We already talked about NASA's crazy combination of railguns and space shuttles to achieve escape velocity. Well, it turns out the space agency isn't the only one tinkering with the idea. With NASA's super-electromagnetic shuttle cannon is still in the planning stages, the US Navy went ahead and blasted an F/A-18E Super Hornet into liftoff with its Electromagnetical Aviation Launch System, or EMALS.
It's not surprising that the Navy beat NASA to the electromagnetic punch, given that they already own the most powerful railgun on the planet right now. EMALS is a different beast, though. It's not trying to fire its payload at a death-dealing Mach 8; instead, it packs just enough punch to bring a 100,000 pound jet to a speed of 240 miles per hour and up into the air.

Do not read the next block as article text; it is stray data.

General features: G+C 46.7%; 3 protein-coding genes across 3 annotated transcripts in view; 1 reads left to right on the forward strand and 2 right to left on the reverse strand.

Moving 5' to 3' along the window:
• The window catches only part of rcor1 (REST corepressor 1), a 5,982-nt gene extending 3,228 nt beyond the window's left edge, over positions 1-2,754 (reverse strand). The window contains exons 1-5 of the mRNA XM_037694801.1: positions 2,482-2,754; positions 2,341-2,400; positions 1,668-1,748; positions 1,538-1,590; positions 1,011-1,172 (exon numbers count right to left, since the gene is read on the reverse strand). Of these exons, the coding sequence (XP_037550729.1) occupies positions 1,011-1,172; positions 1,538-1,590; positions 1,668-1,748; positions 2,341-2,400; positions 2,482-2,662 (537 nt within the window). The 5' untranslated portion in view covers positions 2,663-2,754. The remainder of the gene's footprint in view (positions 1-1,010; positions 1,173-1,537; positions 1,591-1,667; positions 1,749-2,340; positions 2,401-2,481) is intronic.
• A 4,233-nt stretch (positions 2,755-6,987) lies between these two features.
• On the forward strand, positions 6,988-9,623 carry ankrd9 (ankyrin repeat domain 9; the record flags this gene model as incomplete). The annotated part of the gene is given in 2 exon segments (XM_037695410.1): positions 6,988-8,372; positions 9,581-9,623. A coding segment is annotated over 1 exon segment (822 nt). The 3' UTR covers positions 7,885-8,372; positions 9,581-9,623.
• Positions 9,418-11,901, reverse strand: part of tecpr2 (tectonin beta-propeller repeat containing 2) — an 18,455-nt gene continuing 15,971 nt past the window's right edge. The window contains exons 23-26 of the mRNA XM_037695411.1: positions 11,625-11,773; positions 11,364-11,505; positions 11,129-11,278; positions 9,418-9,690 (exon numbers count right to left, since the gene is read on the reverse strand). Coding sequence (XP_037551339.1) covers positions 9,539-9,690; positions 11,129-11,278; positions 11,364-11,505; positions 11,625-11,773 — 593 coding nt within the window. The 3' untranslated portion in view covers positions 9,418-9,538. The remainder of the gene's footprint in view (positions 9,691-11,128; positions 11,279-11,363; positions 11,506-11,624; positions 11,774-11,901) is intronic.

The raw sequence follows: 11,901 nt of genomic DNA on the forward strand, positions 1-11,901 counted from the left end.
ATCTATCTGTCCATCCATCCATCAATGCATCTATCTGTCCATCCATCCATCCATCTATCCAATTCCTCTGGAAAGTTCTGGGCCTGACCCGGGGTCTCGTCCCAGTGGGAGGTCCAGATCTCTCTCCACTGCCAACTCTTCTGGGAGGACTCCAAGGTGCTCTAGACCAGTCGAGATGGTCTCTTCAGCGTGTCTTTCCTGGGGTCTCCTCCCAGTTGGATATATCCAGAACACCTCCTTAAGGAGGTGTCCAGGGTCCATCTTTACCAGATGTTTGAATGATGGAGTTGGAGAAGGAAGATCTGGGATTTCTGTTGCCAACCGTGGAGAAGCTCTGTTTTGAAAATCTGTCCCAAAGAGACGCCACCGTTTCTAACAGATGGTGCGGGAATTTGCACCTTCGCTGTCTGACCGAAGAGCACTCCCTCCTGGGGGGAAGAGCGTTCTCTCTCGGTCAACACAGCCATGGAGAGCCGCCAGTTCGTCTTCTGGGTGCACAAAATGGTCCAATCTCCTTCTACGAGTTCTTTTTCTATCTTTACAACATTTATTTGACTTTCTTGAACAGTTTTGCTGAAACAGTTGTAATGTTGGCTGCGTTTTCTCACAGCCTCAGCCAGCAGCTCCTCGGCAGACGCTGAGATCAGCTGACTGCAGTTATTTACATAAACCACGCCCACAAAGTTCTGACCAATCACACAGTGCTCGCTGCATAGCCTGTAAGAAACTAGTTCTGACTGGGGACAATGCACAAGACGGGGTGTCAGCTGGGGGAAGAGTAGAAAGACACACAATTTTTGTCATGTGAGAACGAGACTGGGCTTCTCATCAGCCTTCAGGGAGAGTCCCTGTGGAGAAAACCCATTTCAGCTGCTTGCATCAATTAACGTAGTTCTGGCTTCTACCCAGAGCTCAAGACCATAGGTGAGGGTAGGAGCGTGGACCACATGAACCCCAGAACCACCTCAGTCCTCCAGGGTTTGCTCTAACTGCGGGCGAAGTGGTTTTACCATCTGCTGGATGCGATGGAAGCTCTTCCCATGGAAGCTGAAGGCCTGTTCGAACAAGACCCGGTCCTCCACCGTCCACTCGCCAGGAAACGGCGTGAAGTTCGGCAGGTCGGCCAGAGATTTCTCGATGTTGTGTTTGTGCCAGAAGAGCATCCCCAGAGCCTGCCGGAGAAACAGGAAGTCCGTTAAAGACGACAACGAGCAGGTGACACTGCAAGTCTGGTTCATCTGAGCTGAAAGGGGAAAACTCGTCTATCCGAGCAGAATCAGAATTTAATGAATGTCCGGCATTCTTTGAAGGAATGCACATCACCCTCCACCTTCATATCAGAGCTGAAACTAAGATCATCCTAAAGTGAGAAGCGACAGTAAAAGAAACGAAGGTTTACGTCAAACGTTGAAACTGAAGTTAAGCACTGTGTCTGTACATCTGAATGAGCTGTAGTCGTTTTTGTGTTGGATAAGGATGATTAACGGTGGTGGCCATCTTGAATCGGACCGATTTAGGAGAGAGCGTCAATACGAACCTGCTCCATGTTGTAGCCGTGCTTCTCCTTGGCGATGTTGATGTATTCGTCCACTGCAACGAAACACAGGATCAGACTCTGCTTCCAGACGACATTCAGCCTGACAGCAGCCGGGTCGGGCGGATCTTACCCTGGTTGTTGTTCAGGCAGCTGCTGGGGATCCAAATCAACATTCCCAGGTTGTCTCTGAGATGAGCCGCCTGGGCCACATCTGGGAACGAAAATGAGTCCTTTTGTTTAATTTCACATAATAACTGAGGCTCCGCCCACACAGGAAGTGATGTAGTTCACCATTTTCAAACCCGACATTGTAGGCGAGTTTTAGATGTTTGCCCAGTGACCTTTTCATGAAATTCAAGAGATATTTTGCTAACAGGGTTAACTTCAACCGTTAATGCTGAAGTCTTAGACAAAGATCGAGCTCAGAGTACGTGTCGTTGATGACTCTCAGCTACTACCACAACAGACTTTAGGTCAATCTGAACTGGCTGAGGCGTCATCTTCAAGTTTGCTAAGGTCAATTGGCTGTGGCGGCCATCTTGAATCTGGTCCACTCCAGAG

This test is a major success for the Navy in more ways than one. Not only does the system provide them with a quick launch system that lets aircraft take off from shorter runway spaces, but it's also smaller and more effective than the alternative steam turbine slingshots. Expect to see EMALS implemented on all carriers moving forward, beginning with the USS Gerald Ford, which is set to deploy this 2015.